There has not been a penetrating and provocative documentary in my recent memory that chronicles with such curiosity, the insight and intimacy into the musical process and romantic partnership disillusionment than Swedish director-writer-producer Kasper Collin’s compelling and resonating true crime documentary, I Called Him Morgan. Collin (“My Name Is Albert Ayler”) provides a winning, yet disturbing, account of the moody be-bop music industry by shining a contemplative spotlight on the late Philadelphia jazz musician Lee Morgan, a tremendously talented trumpeter blessed with a unique brand of artistry, but plagued by inner demons of drug addiction and a complicated co-dependency with his devoted common-law wife Helen — the individual responsible for his ultimate death by gunshot.
To accomplish this, Collin shockingly, but skillfully, delves into these “marriages” in Morgan’s life with blistering aplomb.
First, he looks at the finger-snapping brilliance of the vibrant sounds that epitomized the essence of Morgan’s musical craftsmanship while he succumbed to the perilous pitfalls of becoming a full-blown heroin junkie. Secondly, Collin dissects the bewildering relationship between the 33-year-old Morgan and the much older Helen Moore (12 years his senior) whose immense likability within the local jazz circles, and her rescuing Lee’s musical career and reputation by keeping him clean is only eclipsed by her aforementioned decision to gun down her lover in a crowded club on February 19, 1972.
The premise to Collin’s dynamic documentary may appear to follow the conventional route via typical talking heads, archival footage and the running theme at hand — in this case the backdrop of the alluring music and the complex man that produced it through inspiration and torment. However, there is an interesting wrinkle in how Collin approaches this probing narrative. Although detailing Morgan’s harrowing backstory from his start as a teen trumpeting whiz in legendary jazz great Dizzy Gillespie’s band to his faltering drug addiction that threatened his prized musical abilities later in life is sufficient material in its own right, it is the “I” in I Called Him Morgan (read: Helen Moore) that produces the real juice to this polarizing, yet profoundly impactful, jazz artist’s story. Helen Moore Morgan would vehemently prove to be just as revered (and maligned) as her fallen soulmate whose life she claimed in an unsettling climate at Slug’s Saloon where she found him between sets in the company of another woman named Judith Johnson.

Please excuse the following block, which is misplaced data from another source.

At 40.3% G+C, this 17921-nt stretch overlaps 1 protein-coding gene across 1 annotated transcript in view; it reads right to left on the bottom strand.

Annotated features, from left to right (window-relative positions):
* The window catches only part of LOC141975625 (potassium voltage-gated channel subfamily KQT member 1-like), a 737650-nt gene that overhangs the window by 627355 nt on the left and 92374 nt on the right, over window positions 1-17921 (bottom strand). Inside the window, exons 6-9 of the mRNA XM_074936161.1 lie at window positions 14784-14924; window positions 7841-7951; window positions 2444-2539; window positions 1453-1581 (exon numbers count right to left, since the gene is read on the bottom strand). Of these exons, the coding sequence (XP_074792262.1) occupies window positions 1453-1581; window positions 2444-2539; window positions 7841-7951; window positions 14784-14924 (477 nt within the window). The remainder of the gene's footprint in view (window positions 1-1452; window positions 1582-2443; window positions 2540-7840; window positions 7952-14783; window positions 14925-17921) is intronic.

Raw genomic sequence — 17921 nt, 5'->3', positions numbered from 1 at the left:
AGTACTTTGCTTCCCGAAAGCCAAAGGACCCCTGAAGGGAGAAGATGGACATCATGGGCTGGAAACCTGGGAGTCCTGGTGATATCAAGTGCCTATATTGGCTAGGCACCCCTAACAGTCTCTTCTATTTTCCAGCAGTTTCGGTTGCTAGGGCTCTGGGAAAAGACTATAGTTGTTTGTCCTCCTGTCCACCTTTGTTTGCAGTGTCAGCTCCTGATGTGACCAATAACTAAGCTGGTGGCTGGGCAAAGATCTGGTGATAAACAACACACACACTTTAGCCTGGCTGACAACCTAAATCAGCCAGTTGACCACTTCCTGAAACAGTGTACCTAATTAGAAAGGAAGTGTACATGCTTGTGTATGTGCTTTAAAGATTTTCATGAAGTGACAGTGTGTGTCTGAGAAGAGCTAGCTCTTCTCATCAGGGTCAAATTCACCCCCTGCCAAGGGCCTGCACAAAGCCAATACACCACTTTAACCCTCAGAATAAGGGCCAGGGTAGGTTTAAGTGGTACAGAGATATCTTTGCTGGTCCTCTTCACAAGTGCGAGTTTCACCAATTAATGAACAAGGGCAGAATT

The tactical backbone of Collin’s intriguing documentary is interestingly rooted in a tape recorded interview that was done a month before Helen’s death (she died in March of ’96). Smartly, Collin allows Helen’s own words to fill in the blanks about her devotion to the younger man she helped get back on track when she single-handedly rescued Morgan from his drug-related drudgery. Helen, a detached countrified product of the Deep South with a broken past and unfulfilled promises (a 14-year-old child-mother saddled with two kids of her own), was a psychologically wounded black woman that unselfishly healed others, becoming a surrogate den mother to the impressionable jazz hipsters in the East Village and Morgan’s eventual lover, confidante and savvy business manager. The puzzling — and weirdly appealing draw — is the affection they had for one another was so tight and concrete that the vast number of family, friends, associates and colleagues never saw this ruination as an outcome. Also, it is not quite clear if Lee or Helen saw the disconnection on the horizon either — something that is visibly disconcerting and distressing, to say the least.
The spell-binding I Called Him Morgan can be seen as several things depending on viewpoint: A crime of passion as a result of an indescribable emotional eruption or a garrulous music film noir shaded in incredulous speculation and mystery. Whatever the case, the maternal and/or matrimonial-like ambivalence that the distressed, yet strangely resilient, Helen harbored so abundantly for Lee Morgan is starkly recalled with calculating candor. And with these revelations, one does not have to be an avowed connoisseur of jazz music (although it may help to enjoy the soothing and sensual accompanying music) to appreciate Kasper Collin’s powerful look at the meteoric rise and catastrophic fall of both prolific Blue Note recording artist Lee Morgan (he recorded 25 albums with the label as a leader and countless others as a sideman) and his supportive muse-turned-scorner Helen Moore Morgan.